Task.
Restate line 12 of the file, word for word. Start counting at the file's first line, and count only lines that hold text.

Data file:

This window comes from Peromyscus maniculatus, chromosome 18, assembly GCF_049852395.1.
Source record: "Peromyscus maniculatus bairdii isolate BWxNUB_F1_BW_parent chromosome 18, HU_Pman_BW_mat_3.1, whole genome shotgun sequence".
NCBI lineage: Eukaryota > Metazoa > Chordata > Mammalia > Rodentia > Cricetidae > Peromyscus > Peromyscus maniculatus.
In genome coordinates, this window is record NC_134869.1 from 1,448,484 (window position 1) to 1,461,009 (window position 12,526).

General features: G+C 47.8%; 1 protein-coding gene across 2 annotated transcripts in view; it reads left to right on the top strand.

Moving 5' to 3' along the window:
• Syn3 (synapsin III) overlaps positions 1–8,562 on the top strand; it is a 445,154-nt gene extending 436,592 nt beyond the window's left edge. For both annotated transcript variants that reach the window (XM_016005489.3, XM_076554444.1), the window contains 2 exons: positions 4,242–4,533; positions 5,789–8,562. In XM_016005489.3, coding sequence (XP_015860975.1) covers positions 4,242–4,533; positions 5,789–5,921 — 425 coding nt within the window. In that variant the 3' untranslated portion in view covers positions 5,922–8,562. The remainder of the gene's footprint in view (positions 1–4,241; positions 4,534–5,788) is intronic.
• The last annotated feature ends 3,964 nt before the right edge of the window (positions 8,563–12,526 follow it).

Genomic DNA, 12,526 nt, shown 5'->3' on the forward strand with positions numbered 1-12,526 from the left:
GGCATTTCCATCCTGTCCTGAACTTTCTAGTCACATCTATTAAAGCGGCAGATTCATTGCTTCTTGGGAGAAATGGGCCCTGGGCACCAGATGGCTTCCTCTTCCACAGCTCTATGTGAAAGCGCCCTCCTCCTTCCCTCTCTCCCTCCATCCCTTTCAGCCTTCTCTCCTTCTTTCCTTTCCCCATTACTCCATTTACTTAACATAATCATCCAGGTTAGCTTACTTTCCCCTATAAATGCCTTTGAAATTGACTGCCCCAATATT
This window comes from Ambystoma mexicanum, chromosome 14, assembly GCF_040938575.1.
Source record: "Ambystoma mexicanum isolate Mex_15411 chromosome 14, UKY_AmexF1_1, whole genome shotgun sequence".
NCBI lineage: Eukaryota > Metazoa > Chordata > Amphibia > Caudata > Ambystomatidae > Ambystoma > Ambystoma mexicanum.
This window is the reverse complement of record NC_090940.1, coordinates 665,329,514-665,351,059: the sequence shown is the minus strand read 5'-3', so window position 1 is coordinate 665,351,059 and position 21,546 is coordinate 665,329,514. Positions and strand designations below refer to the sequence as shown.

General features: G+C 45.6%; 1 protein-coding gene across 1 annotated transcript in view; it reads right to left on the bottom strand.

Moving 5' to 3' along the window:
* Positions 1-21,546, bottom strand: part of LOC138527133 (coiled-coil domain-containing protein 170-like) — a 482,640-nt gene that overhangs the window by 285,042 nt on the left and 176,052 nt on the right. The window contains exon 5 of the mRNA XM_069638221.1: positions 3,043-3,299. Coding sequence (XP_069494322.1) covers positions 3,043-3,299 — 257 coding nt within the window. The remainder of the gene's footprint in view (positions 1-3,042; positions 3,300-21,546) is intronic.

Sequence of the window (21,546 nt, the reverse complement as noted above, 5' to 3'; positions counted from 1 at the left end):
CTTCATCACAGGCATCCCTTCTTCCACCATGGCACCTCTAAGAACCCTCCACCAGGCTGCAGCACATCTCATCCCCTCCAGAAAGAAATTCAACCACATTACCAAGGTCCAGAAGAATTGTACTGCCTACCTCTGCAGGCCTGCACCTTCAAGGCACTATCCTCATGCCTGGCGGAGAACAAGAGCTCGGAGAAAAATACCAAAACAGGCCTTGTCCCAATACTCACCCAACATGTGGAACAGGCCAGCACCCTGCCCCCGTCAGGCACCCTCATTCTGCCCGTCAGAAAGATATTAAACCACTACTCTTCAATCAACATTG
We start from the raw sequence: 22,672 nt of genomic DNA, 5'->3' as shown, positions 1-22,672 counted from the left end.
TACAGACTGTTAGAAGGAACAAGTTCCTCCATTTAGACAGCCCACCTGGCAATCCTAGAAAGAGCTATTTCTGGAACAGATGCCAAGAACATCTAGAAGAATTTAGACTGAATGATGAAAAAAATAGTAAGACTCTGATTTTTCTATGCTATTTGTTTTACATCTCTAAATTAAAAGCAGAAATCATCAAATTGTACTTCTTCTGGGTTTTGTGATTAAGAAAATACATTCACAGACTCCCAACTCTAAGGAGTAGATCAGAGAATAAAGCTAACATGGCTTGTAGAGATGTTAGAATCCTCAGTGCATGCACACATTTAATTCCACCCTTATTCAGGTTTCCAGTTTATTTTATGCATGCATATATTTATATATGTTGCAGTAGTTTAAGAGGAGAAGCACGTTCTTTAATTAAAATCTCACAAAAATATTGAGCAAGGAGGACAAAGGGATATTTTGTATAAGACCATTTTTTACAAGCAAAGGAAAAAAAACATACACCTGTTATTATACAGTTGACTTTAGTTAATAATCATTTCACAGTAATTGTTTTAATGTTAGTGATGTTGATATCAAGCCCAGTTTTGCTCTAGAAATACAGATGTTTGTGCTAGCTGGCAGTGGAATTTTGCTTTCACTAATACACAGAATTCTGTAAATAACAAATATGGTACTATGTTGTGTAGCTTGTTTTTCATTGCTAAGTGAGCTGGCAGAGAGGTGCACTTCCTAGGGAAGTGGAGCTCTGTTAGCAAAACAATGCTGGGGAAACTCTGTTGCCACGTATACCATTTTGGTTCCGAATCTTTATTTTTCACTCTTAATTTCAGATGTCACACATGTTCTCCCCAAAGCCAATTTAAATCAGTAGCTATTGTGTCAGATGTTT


Source record: "Ambystoma mexicanum isolate Mex_15411 chromosome 14, UKY_AmexF1_1, whole genome shotgun sequence".